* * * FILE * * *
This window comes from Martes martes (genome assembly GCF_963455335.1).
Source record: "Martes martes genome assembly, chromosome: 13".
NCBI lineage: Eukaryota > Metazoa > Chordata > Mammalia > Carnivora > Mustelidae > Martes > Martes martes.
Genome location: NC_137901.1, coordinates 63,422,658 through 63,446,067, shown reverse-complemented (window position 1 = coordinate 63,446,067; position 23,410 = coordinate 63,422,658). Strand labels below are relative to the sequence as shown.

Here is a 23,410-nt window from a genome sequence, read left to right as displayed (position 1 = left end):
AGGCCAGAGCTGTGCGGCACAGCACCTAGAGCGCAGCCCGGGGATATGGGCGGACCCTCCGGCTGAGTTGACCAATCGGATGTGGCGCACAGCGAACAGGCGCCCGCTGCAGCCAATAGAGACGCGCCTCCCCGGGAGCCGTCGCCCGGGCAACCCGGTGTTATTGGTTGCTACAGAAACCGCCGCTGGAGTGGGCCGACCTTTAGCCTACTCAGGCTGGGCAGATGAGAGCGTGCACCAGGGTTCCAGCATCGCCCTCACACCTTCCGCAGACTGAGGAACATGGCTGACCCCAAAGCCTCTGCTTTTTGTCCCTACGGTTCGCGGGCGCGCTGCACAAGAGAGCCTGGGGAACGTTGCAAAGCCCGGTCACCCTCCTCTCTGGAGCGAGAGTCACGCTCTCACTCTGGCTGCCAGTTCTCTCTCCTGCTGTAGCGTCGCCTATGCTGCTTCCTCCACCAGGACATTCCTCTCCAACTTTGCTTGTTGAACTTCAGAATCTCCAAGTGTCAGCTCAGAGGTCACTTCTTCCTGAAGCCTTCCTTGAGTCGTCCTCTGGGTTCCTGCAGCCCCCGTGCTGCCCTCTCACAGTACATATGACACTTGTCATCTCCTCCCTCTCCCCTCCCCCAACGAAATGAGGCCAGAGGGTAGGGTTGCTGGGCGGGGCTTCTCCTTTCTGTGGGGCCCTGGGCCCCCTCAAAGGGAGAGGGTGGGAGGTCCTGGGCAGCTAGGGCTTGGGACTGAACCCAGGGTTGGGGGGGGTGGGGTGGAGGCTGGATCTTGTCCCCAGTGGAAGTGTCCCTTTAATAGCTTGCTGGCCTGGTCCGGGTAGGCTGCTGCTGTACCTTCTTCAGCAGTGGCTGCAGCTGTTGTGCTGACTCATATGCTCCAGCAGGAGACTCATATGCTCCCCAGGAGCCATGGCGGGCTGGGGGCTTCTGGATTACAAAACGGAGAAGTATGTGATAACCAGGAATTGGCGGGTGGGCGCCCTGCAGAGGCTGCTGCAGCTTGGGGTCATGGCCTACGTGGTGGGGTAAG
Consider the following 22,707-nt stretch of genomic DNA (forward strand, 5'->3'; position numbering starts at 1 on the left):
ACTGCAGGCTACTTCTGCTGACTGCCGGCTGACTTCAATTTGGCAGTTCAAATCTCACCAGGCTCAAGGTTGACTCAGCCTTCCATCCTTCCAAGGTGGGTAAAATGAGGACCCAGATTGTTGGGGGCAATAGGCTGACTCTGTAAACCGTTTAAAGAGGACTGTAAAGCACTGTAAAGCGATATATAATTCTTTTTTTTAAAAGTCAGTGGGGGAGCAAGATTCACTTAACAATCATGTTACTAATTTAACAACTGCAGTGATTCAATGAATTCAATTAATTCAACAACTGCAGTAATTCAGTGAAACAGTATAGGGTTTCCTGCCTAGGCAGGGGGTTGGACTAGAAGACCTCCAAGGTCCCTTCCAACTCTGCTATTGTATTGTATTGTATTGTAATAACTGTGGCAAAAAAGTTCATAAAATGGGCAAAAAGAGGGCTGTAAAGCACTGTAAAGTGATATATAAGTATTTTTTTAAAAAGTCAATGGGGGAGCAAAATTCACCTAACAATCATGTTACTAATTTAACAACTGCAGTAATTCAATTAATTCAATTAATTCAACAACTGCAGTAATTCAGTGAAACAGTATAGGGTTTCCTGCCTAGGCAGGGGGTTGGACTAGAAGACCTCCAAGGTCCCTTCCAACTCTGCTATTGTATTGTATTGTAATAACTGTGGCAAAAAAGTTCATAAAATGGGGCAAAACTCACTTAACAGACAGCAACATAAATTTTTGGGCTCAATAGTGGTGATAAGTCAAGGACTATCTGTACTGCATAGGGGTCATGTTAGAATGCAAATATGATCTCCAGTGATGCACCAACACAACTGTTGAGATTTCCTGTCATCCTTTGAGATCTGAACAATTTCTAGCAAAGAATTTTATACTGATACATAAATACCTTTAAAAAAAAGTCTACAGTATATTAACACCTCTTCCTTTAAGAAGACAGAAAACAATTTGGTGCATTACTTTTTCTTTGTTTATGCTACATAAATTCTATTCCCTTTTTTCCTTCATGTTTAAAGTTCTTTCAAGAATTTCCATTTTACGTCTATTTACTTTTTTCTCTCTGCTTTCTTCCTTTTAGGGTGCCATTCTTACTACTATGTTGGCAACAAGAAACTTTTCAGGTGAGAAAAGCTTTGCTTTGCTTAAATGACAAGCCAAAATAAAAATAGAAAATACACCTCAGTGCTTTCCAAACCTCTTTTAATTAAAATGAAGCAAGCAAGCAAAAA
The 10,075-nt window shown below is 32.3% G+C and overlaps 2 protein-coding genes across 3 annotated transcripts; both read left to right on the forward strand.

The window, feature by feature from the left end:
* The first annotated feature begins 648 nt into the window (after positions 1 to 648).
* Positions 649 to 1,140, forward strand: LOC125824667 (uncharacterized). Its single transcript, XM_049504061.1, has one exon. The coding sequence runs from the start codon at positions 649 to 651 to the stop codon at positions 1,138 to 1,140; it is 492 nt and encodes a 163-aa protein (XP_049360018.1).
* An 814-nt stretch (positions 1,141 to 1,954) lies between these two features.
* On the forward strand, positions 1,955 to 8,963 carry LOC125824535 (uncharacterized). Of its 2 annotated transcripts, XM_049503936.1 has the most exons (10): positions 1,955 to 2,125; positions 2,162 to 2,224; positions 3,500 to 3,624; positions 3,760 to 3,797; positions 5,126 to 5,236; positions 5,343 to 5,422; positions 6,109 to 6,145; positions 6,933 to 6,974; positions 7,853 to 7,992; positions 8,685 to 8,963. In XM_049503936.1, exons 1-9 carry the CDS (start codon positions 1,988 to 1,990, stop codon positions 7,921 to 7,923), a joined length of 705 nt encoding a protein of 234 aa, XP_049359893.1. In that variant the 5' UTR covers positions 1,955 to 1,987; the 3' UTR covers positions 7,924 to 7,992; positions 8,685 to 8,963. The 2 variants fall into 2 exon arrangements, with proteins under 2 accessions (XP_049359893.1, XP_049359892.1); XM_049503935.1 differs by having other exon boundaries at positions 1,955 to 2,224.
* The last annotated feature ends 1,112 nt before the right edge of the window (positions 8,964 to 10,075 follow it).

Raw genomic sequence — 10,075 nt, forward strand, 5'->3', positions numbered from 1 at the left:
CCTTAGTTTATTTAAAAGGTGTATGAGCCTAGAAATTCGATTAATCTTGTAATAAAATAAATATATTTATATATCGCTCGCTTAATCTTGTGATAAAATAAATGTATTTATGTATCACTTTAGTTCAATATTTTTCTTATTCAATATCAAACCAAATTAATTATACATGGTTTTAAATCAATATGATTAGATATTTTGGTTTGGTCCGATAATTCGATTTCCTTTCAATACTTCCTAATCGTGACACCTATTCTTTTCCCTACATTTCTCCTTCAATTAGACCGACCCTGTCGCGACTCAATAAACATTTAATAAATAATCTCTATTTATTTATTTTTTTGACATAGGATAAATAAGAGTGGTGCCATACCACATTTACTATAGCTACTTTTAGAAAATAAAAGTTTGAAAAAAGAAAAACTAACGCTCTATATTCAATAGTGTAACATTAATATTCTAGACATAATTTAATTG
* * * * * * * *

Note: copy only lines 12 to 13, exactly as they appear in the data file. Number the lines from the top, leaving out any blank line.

* Positions 649 to 1,140, forward strand: LOC125824667 (uncharacterized). Its single transcript, XM_049504061.1, has one exon. The coding sequence runs from the start codon at positions 649 to 651 to the stop codon at positions 1,138 to 1,140; it is 492 nt and encodes a 163-aa protein (XP_049360018.1).
* An 814-nt stretch (positions 1,141 to 1,954) lies between these two features.